Gelf Magazine - Looking over the overlooked


November 28, 2010

Sports' Winners and Losers

Sports economist Andrew Zimbalist names the franchises and athletic organizations that exemplify the best and worst in management and finance.

Andrew Golding

Last year, the International Olympic Committee selected Rio de Janeiro to host the 2016 Summer Olympics, passing over bids from Chicago, Madrid, and Tokyo. But were the losing cities the actual winners? Was Rio de Janeiro—in part because of the cost involved in hosting the games—the actual loser?

Andrew Zimbalist. Photo by Dick Fish.
"The Red Sox are the one team that for me represents over the last five or 10 years the best-run franchise in professional sports in this country."

Andrew Zimbalist. Photo by Dick Fish.

In Circling the Bases: Essays on the Challenges and Prospects of the Sports Industry, sports economist Andrew Zimbalist explores the benefit of hosting the Olympics and more. While Zimbalist doesn't directly address Rio's possibly Pyrrhic victory, he does discuss the effects of hosting the Olympics on previous host sites Nagano (left with a vacant bobsled track), Los Angeles (a rousing success), and Beijing (beset by cost overruns), among others.

Zimbalist, the author or editor of 20 books, is frequently quoted for his view of that crucial part of the sports world that is removed from the playing surface but pays for the games and the people who play them. In this interview, conducted by phone and edited for length and clarity, Zimbalist names the baseball team he admires most; explains how the NBA salary structure helped bring LeBron, Wade, and Bosh together; and previews lawsuits that could make the NCAA very uncomfortable.

Gelf Magazine: You write that while negotiations over the NFL collective-bargaining agreement are between the players and owners, the true conflict is the small-market owners—like Jim Irsay and Mike Brown—vs. owners in big markets—Jerry Jones and Dan Snyder. How do you see it playing out?

Andrew Zimbalist: How do I see it playing out? Well, I think what's happening right now is that the owners decided to be aggressive in their opening gambit and ask for a massive giveback. It's been estimated variously, but I think it's somewhere on the order of 15%. And of course the players have come forward and said, "Well, this is rather extraordinary. If you really need this kind of a giveback, then show us your books. We'll talk about it, but let's see the evidence." And the owners have said no, unlike in the NBA, where owners generally have shared with the players association their income statements and balance sheets. But in football, they've just said no.
I think that the sides have staked out their battleground, and it's not so untypical in sports negotiations. The owners see an opportunity—because, I think, of the weak economic situation—to force players' hands a little bit, and it doesn't mean that the owners are expecting to get a 15% reduction in payroll. I think at the end of the day they're going to settle for a lot less, but they think that this is strategically the way to go. So, what will happen? I think that they'll make a settlement and the small-city owners in football will be able to increase their profit margins a little bit, and we'll go back to football the way we know it in terms of the fan experience.

Gelf Magazine: You talk about Buffalo and Cincinnati as two teams leaving money on the table with no stadium naming rights. Is there a team in the NFL, or any sport, where you look and say, that's a well-run organization?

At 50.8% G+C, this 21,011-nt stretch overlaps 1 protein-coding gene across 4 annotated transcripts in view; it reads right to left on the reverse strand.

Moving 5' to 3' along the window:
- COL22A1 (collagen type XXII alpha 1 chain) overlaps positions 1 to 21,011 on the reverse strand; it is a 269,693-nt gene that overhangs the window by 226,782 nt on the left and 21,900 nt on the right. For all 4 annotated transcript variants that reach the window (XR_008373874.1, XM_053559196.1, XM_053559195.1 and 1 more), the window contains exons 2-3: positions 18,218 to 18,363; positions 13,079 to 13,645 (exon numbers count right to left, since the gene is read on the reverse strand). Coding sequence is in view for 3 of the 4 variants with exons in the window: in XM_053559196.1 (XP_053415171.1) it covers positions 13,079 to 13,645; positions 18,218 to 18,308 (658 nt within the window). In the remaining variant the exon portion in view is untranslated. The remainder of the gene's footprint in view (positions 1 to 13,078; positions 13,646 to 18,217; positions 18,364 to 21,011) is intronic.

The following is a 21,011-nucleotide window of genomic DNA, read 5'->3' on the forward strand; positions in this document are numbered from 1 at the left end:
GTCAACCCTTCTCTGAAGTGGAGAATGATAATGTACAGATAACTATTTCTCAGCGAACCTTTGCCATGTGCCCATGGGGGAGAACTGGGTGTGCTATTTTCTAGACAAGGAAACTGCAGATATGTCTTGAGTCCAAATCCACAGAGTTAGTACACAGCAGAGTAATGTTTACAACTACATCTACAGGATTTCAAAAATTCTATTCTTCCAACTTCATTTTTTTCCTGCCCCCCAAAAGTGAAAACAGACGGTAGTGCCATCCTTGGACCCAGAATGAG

Andrew Zimbalist: Sure, yeah, absolutely.

Gelf Magazine: Which ones?

Andrew Zimbalist: I think there's quite a few. The San Francisco Giants, for one. The Red Sox certainly are a well-run organization, and I think the Yankees are a well-run organization. Outside of baseball, one can certainly argue that the Miami Heat are a well-run organization. The Dallas Cowboys have been historically a well-run organization. The Los Angeles Lakers have been a well-run organization.
There are certainly good ownership groups that have done crackerjack jobs in marshaling resources, promoting the team, assembling good talent, marketing their teams well in their communities, and engaging in foundation work and philanthropic work in their communities. If I had to pick right now, the one team that for me represents over the last five or 10 years the best-run franchise in professional sports in this country, I'd say the Red Sox.

Gelf Magazine: They've got a regional sports network…

Andrew Zimbalist: They own 80% of NESN. Look, I could give you an hour-long lecture on the Red Sox, but the fundamentals are these: The owners inherited a team that had a plan with the city of Boston with $600 million of public money, to build a new stadium basically across the street from Fenway Park. That's $600 million of public money. They got the team and did some engineering studies, and they discovered that with some investment, they could preserve Fenway Park. They did a lot of redesign work and they did a lot of structural engineering on it, and you have now a baseball cathedral—a spectacular place. It doesn't have all the comforts and amenities of, say, Yankee Stadium or Citi Field, but it's a very comfortable facility, and all of that work has been done with about, as we speak, maybe $275 million of investment by the owners of the team. I think they got something like $12 or $13 million of public money for historical preservation. Ninety-percent plus of the money that's been invested is private money—they simply said, we don't need the $600 million, and they saved Fenway Park.
Then, what else did they do? They happened to have won the World Series twice in the past decade and they go to the postseason practically every year. That's an amazing accomplishment for a team that previously hadn't won the World Series since 1918. They have a very, very active and successful and involved foundation, with all sorts of innovative projects in the community. And they've been very innovative and creative with NESN. They've formed New England Sports Ventures so they have a variety of branch-out activities from the baseball activity, and they just bought Liverpool FC. They've hired terrific front-office people. I think they've sold out every game since 2003. That's a remarkable record. And they've paid the second most in revenue sharing in the majors despite being in the sixth- or seventh-largest media market in the country.